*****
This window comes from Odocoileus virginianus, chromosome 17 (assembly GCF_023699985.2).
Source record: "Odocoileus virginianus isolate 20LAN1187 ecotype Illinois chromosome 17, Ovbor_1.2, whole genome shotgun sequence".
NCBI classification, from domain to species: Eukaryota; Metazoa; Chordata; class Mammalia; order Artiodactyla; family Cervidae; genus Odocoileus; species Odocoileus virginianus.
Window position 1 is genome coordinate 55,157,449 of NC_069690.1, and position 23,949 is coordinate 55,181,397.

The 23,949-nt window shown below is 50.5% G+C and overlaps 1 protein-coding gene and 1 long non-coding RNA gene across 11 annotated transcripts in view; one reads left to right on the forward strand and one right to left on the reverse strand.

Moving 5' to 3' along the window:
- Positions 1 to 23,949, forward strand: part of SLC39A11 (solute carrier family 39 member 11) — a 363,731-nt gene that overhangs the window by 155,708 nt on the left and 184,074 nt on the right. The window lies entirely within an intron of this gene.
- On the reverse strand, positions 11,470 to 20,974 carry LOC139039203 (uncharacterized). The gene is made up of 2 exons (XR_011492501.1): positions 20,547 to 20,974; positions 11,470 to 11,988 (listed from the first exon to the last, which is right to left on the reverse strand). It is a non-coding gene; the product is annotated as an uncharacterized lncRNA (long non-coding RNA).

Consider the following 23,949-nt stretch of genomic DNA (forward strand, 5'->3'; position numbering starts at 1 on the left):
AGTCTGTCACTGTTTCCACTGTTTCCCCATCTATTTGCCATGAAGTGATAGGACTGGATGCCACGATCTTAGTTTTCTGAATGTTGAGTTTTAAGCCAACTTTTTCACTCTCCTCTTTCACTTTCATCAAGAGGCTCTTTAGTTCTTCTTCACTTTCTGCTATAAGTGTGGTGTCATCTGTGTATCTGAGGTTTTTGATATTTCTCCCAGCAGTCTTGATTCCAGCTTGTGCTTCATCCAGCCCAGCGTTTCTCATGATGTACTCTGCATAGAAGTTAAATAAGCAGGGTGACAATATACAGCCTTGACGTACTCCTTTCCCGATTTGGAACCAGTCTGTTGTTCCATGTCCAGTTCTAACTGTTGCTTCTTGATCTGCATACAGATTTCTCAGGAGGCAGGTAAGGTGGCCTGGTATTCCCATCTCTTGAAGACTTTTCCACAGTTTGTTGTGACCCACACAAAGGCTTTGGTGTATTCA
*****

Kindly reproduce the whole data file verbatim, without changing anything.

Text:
This window comes from Odocoileus virginianus, chromosome 17 (assembly GCF_023699985.2).
Source record: "Odocoileus virginianus isolate 20LAN1187 ecotype Illinois chromosome 17, Ovbor_1.2, whole genome shotgun sequence".
NCBI classification, from domain to species: Eukaryota; Metazoa; Chordata; class Mammalia; order Artiodactyla; family Cervidae; genus Odocoileus; species Odocoileus virginianus.
Window position 1 is genome coordinate 55,157,449 of NC_069690.1, and position 23,949 is coordinate 55,181,397.

The 23,949-nt window shown below is 50.5% G+C and overlaps 1 protein-coding gene and 1 long non-coding RNA gene across 11 annotated transcripts in view; one reads left to right on the forward strand and one right to left on the reverse strand.

Moving 5' to 3' along the window:
- Positions 1 to 23,949, forward strand: part of SLC39A11 (solute carrier family 39 member 11) — a 363,731-nt gene that overhangs the window by 155,708 nt on the left and 184,074 nt on the right. The window lies entirely within an intron of this gene.
- On the reverse strand, positions 11,470 to 20,974 carry LOC139039203 (uncharacterized). The gene is made up of 2 exons (XR_011492501.1): positions 20,547 to 20,974; positions 11,470 to 11,988 (listed from the first exon to the last, which is right to left on the reverse strand). It is a non-coding gene; the product is annotated as an uncharacterized lncRNA (long non-coding RNA).

Consider the following 23,949-nt stretch of genomic DNA (forward strand, 5'->3'; position numbering starts at 1 on the left):
AGTCTGTCACTGTTTCCACTGTTTCCCCATCTATTTGCCATGAAGTGATAGGACTGGATGCCACGATCTTAGTTTTCTGAATGTTGAGTTTTAAGCCAACTTTTTCACTCTCCTCTTTCACTTTCATCAAGAGGCTCTTTAGTTCTTCTTCACTTTCTGCTATAAGTGTGGTGTCATCTGTGTATCTGAGGTTTTTGATATTTCTCCCAGCAGTCTTGATTCCAGCTTGTGCTTCATCCAGCCCAGCGTTTCTCATGATGTACTCTGCATAGAAGTTAAATAAGCAGGGTGACAATATACAGCCTTGACGTACTCCTTTCCCGATTTGGAACCAGTCTGTTGTTCCATGTCCAGTTCTAACTGTTGCTTCTTGATCTGCATACAGATTTCTCAGGAGGCAGGTAAGGTGGCCTGGTATTCCCATCTCTTGAAGACTTTTCCACAGTTTGTTGTGACCCACACAAAGGCTTTGGTGTATTCA